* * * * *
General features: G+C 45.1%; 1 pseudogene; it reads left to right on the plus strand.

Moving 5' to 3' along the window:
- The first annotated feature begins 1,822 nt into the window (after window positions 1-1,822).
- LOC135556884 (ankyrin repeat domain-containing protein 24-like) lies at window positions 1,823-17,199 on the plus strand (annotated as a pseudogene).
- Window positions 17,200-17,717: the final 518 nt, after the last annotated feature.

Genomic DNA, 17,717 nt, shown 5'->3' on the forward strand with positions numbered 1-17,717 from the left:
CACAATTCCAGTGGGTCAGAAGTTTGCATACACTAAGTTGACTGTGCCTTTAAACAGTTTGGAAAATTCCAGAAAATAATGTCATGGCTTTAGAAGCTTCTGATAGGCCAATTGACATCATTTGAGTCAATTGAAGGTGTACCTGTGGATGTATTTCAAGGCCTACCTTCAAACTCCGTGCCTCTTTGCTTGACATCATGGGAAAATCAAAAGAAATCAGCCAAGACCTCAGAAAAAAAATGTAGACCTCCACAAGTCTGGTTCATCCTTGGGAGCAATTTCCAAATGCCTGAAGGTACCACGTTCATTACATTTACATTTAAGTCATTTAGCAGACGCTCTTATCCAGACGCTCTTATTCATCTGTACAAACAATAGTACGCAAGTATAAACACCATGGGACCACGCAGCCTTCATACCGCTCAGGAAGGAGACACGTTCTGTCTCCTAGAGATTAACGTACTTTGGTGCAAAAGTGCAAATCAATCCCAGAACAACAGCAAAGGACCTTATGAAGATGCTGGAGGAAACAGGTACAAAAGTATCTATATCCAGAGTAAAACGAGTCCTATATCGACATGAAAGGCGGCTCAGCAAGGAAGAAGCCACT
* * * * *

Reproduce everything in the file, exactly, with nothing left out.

General features: G+C 45.1%; 1 pseudogene; it reads left to right on the plus strand.

Moving 5' to 3' along the window:
- The first annotated feature begins 1,822 nt into the window (after window positions 1-1,822).
- LOC135556884 (ankyrin repeat domain-containing protein 24-like) lies at window positions 1,823-17,199 on the plus strand (annotated as a pseudogene).
- Window positions 17,200-17,717: the final 518 nt, after the last annotated feature.

Genomic DNA, 17,717 nt, shown 5'->3' on the forward strand with positions numbered 1-17,717 from the left:
CACAATTCCAGTGGGTCAGAAGTTTGCATACACTAAGTTGACTGTGCCTTTAAACAGTTTGGAAAATTCCAGAAAATAATGTCATGGCTTTAGAAGCTTCTGATAGGCCAATTGACATCATTTGAGTCAATTGAAGGTGTACCTGTGGATGTATTTCAAGGCCTACCTTCAAACTCCGTGCCTCTTTGCTTGACATCATGGGAAAATCAAAAGAAATCAGCCAAGACCTCAGAAAAAAAATGTAGACCTCCACAAGTCTGGTTCATCCTTGGGAGCAATTTCCAAATGCCTGAAGGTACCACGTTCATTACATTTACATTTAAGTCATTTAGCAGACGCTCTTATCCAGACGCTCTTATTCATCTGTACAAACAATAGTACGCAAGTATAAACACCATGGGACCACGCAGCCTTCATACCGCTCAGGAAGGAGACACGTTCTGTCTCCTAGAGATTAACGTACTTTGGTGCAAAAGTGCAAATCAATCCCAGAACAACAGCAAAGGACCTTATGAAGATGCTGGAGGAAACAGGTACAAAAGTATCTATATCCAGAGTAAAACGAGTCCTATATCGACATGAAAGGCGGCTCAGCAAGGAAGAAGCCACT